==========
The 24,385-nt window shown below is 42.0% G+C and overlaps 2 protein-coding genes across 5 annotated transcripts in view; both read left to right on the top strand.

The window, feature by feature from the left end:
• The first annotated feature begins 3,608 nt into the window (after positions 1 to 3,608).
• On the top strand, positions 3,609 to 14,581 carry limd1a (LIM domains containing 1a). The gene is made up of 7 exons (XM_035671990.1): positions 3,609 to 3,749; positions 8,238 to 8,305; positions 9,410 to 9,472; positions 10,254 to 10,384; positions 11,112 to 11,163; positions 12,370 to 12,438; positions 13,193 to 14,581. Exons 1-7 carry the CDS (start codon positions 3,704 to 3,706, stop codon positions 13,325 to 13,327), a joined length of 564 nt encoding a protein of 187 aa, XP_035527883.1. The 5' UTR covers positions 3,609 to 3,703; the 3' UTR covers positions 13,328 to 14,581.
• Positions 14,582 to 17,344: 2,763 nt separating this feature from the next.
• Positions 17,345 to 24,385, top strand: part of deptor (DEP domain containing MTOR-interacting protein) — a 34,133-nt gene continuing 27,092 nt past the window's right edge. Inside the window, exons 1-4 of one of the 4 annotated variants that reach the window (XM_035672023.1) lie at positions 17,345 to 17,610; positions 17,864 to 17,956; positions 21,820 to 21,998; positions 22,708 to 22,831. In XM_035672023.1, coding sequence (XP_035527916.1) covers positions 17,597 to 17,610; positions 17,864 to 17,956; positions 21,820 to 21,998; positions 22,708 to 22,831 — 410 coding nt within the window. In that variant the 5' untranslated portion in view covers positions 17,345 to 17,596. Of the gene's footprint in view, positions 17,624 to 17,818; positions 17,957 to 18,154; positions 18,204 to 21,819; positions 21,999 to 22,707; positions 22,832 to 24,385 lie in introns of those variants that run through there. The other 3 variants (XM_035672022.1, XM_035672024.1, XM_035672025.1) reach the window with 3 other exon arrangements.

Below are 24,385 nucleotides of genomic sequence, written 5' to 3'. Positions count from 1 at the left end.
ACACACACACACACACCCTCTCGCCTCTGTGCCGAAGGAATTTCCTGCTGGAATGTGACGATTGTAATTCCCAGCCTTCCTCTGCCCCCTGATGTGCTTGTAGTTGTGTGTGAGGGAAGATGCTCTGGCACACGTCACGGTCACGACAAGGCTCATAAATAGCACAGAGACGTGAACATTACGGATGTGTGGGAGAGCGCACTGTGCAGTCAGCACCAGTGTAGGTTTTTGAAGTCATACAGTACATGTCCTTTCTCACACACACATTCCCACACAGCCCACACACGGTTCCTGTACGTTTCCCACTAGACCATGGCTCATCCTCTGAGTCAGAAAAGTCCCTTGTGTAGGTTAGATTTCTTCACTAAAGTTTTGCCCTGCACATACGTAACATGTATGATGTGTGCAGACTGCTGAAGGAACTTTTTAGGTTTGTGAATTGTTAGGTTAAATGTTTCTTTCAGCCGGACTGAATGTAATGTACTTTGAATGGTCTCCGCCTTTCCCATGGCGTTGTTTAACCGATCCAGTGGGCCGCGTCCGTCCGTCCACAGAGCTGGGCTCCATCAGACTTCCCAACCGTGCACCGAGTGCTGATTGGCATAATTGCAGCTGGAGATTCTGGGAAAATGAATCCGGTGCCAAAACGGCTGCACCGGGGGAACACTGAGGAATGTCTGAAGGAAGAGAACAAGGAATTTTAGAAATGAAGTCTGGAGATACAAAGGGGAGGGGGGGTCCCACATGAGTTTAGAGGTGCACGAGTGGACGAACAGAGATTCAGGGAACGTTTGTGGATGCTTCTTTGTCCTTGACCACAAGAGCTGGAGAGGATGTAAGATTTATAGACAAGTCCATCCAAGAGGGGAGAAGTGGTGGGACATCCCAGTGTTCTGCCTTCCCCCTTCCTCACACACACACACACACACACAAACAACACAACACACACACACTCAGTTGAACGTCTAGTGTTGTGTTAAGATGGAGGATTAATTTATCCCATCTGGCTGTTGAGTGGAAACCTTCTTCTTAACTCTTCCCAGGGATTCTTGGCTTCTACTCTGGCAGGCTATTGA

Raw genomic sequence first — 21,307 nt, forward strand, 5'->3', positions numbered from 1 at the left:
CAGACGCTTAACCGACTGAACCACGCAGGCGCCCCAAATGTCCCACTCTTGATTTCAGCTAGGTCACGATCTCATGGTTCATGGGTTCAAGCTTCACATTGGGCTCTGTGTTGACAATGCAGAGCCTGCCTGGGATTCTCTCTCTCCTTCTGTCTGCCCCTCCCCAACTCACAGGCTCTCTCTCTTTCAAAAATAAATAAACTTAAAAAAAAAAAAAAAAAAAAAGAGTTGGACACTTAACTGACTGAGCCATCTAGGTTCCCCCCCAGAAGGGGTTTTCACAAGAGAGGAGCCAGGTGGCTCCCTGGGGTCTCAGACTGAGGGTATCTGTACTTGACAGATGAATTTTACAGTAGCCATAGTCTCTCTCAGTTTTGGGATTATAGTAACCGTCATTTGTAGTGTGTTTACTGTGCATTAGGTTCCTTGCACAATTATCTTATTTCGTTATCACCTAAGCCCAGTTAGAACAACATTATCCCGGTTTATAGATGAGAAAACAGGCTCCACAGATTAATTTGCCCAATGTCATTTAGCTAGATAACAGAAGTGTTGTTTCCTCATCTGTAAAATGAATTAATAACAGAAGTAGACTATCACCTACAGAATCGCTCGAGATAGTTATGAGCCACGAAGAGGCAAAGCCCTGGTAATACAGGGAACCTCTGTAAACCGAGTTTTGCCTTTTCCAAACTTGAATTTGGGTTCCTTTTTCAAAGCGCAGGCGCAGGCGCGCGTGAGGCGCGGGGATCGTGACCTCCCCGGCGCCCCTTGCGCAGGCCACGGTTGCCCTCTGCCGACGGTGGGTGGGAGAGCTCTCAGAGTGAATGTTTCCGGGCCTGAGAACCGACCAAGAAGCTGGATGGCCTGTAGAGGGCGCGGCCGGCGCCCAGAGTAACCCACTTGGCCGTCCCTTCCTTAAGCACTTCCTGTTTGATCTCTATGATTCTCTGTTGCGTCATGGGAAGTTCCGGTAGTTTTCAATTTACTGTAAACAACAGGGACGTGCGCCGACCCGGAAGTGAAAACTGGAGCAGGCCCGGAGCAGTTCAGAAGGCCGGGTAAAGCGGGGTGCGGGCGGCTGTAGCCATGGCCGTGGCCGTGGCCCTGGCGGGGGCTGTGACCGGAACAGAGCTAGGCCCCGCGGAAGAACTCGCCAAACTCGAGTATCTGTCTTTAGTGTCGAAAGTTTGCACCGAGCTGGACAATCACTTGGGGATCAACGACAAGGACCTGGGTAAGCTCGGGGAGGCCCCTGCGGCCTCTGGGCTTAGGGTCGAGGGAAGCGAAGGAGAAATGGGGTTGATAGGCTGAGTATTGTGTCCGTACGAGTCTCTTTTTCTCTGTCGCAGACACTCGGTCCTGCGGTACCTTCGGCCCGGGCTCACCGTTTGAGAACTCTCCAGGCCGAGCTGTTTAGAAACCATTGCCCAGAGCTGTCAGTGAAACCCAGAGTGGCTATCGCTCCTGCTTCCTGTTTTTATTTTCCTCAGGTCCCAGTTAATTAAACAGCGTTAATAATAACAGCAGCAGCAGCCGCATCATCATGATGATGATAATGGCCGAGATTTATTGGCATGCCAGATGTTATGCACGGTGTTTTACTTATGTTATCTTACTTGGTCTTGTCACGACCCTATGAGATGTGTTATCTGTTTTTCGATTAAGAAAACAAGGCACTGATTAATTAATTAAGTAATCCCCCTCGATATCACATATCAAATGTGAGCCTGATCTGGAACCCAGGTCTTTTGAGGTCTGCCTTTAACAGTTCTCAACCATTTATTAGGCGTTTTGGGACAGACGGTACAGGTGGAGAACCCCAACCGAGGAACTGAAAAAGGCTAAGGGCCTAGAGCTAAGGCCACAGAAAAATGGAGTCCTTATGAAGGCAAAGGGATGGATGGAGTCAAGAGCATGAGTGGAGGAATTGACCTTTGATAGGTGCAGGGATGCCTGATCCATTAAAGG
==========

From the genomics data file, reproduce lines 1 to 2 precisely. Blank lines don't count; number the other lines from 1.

The 24,385-nt window shown below is 42.0% G+C and overlaps 2 protein-coding genes across 5 annotated transcripts in view; both read left to right on the top strand.

The window, feature by feature from the left end: